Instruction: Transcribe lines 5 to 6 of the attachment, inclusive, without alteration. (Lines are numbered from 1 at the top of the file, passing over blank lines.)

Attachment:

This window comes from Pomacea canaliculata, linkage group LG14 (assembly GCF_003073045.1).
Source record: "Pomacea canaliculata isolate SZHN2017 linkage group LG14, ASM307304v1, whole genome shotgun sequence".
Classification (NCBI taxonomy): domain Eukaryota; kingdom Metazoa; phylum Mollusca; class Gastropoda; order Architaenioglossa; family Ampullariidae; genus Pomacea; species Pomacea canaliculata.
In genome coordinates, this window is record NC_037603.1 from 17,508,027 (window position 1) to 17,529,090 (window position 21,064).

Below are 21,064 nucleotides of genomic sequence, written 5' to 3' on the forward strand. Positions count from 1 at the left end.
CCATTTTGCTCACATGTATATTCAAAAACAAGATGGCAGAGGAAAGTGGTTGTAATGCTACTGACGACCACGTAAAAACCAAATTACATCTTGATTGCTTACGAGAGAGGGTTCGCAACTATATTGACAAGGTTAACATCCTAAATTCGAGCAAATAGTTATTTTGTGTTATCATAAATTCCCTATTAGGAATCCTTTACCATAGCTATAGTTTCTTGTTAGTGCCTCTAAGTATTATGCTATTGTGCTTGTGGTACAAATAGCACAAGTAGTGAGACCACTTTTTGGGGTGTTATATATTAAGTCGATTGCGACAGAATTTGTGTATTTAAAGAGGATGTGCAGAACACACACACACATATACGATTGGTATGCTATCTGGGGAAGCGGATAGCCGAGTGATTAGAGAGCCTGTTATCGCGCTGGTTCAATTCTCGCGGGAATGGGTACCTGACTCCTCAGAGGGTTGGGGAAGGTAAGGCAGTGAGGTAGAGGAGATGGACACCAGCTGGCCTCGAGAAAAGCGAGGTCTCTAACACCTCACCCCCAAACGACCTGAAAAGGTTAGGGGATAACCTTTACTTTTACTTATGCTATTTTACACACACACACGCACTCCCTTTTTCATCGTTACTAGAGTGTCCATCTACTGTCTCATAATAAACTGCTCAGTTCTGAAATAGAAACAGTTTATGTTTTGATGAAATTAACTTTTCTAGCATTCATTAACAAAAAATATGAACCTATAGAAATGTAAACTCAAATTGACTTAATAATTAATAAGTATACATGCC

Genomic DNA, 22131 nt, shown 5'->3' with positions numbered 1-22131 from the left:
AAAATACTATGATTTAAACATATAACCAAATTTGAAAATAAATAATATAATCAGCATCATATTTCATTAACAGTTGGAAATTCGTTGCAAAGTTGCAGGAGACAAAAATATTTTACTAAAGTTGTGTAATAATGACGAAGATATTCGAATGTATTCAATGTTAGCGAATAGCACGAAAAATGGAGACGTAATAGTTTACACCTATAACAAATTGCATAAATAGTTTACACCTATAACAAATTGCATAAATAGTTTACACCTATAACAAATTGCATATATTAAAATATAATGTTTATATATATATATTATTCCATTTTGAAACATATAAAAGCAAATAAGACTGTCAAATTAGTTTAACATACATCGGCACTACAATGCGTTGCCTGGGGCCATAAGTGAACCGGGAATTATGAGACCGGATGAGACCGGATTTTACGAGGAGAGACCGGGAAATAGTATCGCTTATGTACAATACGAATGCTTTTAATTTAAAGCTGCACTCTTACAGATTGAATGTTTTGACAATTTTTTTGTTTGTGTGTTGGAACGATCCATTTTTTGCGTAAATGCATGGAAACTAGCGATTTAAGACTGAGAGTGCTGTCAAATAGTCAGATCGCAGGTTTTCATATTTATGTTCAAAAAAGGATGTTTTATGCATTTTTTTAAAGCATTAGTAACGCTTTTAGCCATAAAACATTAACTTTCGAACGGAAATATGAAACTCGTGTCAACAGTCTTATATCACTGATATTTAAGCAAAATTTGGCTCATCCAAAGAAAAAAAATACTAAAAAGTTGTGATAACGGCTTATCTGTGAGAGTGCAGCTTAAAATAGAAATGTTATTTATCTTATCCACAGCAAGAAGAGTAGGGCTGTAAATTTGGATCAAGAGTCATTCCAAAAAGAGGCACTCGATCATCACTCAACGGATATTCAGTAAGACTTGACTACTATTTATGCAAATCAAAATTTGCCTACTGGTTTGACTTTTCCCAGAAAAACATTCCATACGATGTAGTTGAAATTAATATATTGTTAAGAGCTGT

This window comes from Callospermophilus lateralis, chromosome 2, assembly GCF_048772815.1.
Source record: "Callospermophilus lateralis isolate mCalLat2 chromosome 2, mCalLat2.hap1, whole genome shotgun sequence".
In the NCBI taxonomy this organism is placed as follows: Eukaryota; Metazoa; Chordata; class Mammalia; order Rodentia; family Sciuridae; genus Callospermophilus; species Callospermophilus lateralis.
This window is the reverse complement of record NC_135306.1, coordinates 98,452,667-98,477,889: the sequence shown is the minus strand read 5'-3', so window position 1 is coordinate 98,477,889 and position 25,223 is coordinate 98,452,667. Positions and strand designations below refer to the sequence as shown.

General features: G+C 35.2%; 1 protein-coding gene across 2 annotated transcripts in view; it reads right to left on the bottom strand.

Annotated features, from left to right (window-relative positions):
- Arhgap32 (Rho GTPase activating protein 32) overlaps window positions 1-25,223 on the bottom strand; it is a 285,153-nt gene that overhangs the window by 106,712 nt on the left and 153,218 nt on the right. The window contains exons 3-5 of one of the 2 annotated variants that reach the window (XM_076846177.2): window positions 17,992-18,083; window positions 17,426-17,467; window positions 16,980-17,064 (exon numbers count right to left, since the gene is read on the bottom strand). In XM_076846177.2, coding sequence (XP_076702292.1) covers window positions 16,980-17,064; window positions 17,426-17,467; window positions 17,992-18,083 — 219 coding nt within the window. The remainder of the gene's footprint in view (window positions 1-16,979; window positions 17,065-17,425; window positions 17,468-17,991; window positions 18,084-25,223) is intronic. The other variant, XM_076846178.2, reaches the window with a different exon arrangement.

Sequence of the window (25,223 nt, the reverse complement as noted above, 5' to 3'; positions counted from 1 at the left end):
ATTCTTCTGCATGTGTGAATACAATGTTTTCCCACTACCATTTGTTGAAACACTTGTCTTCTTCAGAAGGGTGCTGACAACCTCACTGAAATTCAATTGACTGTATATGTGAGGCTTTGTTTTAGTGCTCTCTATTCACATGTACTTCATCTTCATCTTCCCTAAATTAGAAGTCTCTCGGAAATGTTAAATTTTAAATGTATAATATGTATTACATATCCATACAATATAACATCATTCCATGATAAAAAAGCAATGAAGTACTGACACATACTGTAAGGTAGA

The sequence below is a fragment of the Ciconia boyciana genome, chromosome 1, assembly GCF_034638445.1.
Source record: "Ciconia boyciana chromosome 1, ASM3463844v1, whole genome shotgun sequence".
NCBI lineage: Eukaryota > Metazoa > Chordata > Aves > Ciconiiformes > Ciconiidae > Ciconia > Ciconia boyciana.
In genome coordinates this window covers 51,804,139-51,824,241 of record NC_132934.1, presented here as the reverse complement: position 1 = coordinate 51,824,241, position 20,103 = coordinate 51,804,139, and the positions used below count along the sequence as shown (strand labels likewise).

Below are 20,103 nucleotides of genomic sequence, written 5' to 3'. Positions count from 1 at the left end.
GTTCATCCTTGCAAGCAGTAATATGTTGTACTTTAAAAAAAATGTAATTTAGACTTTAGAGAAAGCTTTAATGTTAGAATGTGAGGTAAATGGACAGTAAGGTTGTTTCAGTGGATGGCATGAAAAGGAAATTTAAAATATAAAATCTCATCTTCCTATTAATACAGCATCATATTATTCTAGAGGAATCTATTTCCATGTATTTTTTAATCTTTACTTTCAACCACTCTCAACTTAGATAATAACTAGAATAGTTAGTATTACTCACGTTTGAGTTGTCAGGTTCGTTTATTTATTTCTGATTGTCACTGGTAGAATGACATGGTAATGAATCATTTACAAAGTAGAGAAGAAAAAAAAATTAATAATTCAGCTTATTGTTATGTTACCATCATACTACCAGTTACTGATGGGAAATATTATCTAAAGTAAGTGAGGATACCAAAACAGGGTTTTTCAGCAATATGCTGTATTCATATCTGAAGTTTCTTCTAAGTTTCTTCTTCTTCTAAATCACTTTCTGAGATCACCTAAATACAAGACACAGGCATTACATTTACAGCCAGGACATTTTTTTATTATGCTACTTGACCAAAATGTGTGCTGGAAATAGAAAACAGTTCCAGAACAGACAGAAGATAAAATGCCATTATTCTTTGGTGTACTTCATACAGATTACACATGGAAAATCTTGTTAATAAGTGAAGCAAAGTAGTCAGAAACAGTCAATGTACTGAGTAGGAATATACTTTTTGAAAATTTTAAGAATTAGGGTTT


Below are 21,064 nucleotides of genomic sequence, written 5' to 3' on the forward strand. Positions count from 1 at the left end.
CCATTTTGCTCACATGTATATTCAAAAACAAGATGGCAGAGGAAAGTGGTTGTAATGCTACTGACGACCACGTAAAAACCAAATTACATCTTGATTGCTTACGAGAGAGGGTTCGCAACTATATTGACAAGGTTAACATCCTAAATTCGAGCAAATAGTTATTTTGTGTTATCATAAATTCCCTATTAGGAATCCTTTACCATAGCTATAGTTTCTTGTTAGTGCCTCTAAGTATTATGCTATTGTGCTTGTGGTACAAATAGCACAAGTAGTGAGACCACTTTTTGGGGTGTTATATATTAAGTCGATTGCGACAGAATTTGTGTATTTAAAGAGGATGTGCAGAACACACACACACATATACGATTGGTATGCTATCTGGGGAAGCGGATAGCCGAGTGATTAGAGAGCCTGTTATCGCGCTGGTTCAATTCTCGCGGGAATGGGTACCTGACTCCTCAGAGGGTTGGGGAAGGTAAGGCAGTGAGGTAGAGGAGATGGACACCAGCTGGCCTCGAGAAAAGCGAGGTCTCTAACACCTCACCCCCAAACGACCTGAAAAGGTTAGGGGATAACCTTTACTTTTACTTATGCTATTTTACACACACACACGCACTCCCTTTTTCATCGTTACTAGAGTGTCCATCTACTGTCTCATAATAAACTGCTCAGTTCTGAAATAGAAACAGTTTATGTTTTGATGAAATTAACTTTTCTAGCATTCATTAACAAAAAATATGAACCTATAGAAATGTAAACTCAAATTGACTTAATAATTAATAAGTATACATGCC